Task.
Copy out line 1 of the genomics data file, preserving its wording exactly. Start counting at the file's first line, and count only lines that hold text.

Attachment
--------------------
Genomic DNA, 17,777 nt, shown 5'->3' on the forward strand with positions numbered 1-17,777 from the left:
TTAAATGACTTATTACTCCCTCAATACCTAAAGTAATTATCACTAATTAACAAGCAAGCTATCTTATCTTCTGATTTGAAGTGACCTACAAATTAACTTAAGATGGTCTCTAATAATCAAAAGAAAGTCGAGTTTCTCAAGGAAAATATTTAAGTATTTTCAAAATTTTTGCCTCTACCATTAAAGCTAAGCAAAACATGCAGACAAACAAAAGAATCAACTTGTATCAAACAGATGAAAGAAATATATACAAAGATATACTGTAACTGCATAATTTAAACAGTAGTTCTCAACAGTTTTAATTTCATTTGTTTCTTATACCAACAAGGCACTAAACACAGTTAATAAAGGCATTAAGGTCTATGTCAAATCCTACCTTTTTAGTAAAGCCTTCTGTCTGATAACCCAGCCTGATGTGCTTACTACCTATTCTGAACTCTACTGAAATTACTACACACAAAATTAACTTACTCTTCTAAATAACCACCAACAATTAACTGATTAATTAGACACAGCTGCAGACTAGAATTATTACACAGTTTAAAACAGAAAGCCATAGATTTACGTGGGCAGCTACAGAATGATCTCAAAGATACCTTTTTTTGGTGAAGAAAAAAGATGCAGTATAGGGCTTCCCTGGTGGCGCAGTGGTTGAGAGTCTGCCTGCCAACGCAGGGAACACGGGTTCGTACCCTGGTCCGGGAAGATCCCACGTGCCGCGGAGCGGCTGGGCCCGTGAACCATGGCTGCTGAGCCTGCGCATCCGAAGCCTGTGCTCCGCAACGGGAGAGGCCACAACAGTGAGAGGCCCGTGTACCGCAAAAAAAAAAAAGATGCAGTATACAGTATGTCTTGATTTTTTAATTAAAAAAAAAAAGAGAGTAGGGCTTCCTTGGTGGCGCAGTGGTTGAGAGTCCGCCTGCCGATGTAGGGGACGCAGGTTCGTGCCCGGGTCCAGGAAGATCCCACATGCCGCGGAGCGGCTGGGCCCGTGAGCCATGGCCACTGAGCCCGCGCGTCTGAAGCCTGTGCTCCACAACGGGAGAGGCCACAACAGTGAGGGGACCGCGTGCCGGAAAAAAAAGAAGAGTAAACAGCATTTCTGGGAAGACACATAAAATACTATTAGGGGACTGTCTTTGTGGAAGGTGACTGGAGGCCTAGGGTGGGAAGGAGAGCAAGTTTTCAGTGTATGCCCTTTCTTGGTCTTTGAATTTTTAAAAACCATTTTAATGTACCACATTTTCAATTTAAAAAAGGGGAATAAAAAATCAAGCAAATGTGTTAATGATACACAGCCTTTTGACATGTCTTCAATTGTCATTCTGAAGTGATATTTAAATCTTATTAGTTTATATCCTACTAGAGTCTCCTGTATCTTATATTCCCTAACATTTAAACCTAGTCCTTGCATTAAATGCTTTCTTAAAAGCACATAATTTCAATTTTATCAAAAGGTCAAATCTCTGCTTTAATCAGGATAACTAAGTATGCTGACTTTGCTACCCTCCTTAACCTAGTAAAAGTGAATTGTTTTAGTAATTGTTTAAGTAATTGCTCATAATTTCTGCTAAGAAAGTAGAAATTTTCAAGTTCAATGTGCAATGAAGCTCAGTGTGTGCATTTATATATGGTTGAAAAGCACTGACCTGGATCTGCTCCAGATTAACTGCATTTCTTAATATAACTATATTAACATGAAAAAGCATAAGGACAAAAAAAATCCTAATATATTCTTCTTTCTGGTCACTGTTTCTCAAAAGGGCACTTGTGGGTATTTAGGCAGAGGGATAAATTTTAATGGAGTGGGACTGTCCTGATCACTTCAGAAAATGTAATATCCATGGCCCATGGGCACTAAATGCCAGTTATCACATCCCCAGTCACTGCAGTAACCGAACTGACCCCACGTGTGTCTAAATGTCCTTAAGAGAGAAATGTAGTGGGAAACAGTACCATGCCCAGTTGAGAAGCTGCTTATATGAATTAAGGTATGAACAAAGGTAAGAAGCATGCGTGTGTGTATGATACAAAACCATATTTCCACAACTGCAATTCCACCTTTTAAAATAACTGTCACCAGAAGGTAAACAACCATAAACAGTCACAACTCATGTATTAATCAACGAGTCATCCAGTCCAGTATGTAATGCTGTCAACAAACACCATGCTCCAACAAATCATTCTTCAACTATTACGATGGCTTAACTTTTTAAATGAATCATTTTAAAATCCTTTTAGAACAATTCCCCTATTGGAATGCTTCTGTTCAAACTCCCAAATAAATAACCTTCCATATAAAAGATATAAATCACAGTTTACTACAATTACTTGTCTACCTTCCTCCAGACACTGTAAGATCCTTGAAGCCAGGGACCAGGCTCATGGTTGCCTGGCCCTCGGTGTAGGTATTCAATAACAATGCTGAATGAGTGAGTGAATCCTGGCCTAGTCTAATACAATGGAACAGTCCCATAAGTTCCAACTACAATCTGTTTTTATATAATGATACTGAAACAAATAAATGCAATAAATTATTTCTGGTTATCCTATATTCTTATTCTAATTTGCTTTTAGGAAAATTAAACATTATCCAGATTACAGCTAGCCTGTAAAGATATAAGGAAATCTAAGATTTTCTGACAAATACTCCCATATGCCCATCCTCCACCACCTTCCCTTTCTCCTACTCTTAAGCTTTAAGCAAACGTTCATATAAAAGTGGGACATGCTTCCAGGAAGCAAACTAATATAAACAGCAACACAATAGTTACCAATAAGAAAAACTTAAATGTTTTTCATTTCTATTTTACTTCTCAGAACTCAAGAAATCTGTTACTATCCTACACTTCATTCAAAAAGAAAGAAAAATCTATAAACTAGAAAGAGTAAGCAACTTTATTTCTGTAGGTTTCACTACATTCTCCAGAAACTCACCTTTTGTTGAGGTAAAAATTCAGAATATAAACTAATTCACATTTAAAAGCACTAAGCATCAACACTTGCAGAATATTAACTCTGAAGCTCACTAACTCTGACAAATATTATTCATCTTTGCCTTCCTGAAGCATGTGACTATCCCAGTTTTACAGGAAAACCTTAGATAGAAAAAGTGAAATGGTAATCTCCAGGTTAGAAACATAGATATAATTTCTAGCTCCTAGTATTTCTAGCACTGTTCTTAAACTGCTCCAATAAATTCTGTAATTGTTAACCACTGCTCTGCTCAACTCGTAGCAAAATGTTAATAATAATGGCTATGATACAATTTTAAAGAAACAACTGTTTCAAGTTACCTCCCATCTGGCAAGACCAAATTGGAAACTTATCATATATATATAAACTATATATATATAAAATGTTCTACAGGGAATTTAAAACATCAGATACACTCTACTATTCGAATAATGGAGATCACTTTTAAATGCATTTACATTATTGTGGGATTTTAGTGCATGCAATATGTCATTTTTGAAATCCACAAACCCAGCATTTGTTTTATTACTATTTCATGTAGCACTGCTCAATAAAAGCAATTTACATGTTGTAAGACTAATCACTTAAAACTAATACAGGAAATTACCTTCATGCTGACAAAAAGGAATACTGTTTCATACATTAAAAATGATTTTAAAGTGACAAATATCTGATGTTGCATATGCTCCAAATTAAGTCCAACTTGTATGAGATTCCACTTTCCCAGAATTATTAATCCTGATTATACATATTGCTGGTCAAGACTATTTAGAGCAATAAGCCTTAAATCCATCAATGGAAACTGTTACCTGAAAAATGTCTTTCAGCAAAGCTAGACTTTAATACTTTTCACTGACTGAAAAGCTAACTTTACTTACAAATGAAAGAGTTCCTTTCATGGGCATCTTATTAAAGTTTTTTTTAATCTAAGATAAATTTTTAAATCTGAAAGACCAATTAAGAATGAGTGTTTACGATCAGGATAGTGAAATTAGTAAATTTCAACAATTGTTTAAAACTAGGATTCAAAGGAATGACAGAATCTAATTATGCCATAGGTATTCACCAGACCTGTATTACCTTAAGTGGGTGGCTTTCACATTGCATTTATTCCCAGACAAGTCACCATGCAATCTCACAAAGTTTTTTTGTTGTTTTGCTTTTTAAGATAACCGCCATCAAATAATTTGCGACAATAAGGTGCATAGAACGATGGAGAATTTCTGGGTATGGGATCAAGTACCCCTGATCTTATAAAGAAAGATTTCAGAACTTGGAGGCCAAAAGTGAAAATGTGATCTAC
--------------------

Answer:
Genomic DNA, 17,777 nt, shown 5'->3' on the forward strand with positions numbered 1-17,777 from the left: